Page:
Phase C may also reveal itself by a pronounced move upward, breaking through the highs of the trading range. This is shown as an upthrust after distribution (UTAD). Like the terminal shakeout in the accumulation schematic, this gives a false impression of the direction of the market and allows further distribution at high prices to new buyers. It also results in weak holders of short positions surrendering their positions to stronger players just before the down-move begins. Should the move to new high ground be on increasing volume and relative narrowing spread, and price returns to the average level of closes of the TR, this would indicate lack of solid demand and confirm that the breakout to the upside did not indicate a TR of accumulation, but rather a formation of distribution.
Successful understanding and analysis of a trading range enables traders to identify special trading opportunities with potentially very favorable reward/risk parameters. When analyzing a trading range, we are first seeking to uncover what the law of supply and demand is revealing to us. However, when individual movements, rallies, or reactions are not revealing with respect to supply and demand, it is important to remember the law of effort versus result. By comparing rallies and reactions within the trading range to each other in terms of price spread, volume, and time, additional clues may be discovered as to the stock’s strength, position, and probable future course.
It will also be useful to employ the law of cause and effect. Within the dynamics of a trading range, the force of accumulation or distribution gives us the cause and the potential opportunity for substantial trading profits. The trading range will also give us the ability, with the use of point-and-figure charts, to project the extent of the eventual move out of the trading range and will help us determine if those trading opportunities favorably meet or exceed our reward/risk parameters.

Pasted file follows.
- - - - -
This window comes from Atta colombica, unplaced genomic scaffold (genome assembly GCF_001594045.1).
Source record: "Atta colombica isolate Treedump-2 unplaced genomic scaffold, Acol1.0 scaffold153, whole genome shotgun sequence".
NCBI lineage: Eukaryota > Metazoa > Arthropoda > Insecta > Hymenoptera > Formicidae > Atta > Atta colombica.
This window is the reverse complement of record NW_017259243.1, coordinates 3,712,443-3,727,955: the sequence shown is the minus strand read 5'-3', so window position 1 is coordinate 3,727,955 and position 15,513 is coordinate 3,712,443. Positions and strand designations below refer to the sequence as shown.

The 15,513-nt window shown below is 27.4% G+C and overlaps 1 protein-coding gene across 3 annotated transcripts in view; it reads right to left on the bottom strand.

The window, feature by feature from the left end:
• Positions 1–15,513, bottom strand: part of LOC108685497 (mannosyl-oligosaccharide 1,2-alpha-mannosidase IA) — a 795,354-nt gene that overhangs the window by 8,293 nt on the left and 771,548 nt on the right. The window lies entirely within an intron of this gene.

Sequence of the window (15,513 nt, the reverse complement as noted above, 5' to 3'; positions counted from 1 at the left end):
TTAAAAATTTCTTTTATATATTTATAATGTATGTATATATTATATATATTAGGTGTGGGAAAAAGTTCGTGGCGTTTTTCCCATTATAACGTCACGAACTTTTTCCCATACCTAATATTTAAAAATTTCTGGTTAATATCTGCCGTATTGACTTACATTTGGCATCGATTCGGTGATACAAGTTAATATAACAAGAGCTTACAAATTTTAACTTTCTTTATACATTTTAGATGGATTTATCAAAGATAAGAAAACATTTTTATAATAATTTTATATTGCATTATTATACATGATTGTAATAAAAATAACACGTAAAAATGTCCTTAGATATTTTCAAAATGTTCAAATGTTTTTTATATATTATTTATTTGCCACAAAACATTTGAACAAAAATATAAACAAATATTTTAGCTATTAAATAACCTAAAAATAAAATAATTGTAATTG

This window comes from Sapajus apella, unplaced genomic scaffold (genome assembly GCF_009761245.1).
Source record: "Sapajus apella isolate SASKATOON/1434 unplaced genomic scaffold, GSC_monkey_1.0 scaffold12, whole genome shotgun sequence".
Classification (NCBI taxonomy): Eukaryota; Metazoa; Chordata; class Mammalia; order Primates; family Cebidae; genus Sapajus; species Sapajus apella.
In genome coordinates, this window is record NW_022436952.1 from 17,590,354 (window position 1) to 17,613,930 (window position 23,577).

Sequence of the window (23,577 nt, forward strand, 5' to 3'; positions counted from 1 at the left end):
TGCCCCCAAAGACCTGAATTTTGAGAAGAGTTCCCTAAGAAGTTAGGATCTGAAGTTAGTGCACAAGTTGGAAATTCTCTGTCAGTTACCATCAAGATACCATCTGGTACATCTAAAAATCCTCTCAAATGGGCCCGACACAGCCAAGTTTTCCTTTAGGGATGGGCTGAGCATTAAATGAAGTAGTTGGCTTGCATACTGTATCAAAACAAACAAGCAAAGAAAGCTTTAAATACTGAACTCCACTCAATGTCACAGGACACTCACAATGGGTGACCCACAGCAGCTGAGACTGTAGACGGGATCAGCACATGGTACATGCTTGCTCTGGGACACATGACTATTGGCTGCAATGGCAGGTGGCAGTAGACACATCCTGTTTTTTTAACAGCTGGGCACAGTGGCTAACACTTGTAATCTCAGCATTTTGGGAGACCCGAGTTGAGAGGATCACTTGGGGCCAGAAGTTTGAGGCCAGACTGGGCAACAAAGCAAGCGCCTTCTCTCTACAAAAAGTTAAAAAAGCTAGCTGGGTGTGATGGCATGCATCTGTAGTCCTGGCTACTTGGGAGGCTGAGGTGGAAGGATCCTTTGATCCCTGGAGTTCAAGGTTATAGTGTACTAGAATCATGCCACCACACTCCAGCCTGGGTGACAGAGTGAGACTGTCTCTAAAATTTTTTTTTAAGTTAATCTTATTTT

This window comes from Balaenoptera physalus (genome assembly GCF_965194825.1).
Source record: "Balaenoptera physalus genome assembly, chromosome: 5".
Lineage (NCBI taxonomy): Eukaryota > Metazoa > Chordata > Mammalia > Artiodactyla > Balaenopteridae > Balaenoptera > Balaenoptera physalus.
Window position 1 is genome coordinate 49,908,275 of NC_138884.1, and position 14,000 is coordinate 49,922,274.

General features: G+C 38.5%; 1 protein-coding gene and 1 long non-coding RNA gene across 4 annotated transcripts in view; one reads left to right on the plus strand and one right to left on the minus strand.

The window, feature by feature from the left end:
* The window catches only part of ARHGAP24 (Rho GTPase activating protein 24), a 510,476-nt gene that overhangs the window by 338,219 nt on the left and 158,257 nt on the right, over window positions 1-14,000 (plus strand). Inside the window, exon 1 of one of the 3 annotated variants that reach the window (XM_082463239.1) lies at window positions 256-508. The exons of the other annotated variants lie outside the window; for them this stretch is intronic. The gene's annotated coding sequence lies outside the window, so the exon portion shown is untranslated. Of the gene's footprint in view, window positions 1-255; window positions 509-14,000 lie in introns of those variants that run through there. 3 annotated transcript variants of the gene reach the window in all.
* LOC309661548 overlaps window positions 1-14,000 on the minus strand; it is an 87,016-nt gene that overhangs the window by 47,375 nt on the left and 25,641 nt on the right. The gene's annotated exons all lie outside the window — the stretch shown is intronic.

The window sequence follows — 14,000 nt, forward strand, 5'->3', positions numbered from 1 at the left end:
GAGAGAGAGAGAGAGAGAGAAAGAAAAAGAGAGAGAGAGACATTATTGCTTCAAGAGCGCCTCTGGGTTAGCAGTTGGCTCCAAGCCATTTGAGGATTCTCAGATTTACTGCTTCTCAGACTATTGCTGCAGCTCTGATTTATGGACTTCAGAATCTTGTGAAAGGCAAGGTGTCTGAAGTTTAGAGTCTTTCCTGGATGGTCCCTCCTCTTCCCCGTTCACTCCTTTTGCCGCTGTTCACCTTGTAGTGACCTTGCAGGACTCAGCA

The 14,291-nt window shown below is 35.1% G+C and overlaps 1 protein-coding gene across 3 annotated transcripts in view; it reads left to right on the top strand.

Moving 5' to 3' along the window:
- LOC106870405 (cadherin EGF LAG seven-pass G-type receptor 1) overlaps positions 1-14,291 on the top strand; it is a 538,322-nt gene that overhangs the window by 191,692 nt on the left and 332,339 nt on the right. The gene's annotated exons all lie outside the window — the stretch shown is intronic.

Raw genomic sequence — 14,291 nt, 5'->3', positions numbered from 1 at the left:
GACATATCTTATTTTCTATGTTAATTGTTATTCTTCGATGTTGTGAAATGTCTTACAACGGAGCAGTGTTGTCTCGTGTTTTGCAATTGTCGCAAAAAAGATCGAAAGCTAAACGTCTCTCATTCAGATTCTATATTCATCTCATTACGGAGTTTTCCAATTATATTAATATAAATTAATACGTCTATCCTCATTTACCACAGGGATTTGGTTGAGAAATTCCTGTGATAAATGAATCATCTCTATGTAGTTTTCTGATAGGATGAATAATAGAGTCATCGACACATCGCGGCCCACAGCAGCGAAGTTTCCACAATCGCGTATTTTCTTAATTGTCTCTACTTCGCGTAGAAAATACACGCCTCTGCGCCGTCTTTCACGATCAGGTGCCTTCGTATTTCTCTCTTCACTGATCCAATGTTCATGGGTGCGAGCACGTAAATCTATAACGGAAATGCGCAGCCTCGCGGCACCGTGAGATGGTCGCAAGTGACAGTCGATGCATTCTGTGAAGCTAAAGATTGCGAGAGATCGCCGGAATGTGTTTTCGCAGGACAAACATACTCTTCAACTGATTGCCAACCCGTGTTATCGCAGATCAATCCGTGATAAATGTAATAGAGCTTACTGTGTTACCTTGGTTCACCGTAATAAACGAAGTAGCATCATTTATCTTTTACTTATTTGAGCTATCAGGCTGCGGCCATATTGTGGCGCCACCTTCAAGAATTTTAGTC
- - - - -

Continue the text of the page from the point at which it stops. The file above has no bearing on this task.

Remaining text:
Phase D: Phase D arrives and reveals itself after the tests in phase C show us the last gasps or the last hurrah of demand. In phase D, the evidence of supply becoming dominant increases either with a break through the ice or with a further SOW into the trading range after an upthrust.
In phase D, you are also given more evidence of the probable direction of the market and the opportunity to take your first or additional short positions. Your best opportunities are at rallies representing LPSYs before a markdown cycle begins. Your legging in of the set of positions taken within phases C and D represents a calculated approach to protect capital and maximize profit. It is important that additional short positions be added or pyramided only if your initial positions are in profit.
Phase E: Depicts the unfolding of the downtrend; the stock or commodity leaves the trading range and supply is in control. Rallies are usually feeble.
The re accumulation and re distribution phase with Wyckoff sign posts.
Terminology for the abbreviations as supplied by the article 'Wyckoff Schematics: Visual templates for market timing decisions'. More definitive information here
|AR ||Automatic rally or reaction |
|BC ||Buying Climax |
|BOI ||Backing upto ice |
|BTI ||Breaking the ice |
|BUEC ||Backup to edge of creek |
|CREEK ||Critical support |
|FTI ||First time over ice |
|ICE ||Critical resistance |
|JAC ||Jumping across the creek (or JOC) |
|LPS ||Last point of Support (Demand) |
|LPSY ||Last point of Supply |
|MD ||Mark down |
|MU ||Mark up |
|PS ||Preliminary support (Demand) |
|PSY ||Preliminary supply |
|SOS ||Sign of strength |
|SOW ||sign of weakness |
|ST ||Secondary test |
|TSO ||Terminal shake out (Spring) |
|TUT ||Terminal thrust |
|UTAD ||Up thrust after distribution |
|SC ||Selling Climax |
|UT ||Up thrust |
.."Thus, I affirm, every class of phenomena, whether in nature or in the stock market, must be subject to the universal law of causation and harmony. Every effect must have an adequate cause."..
William D Gann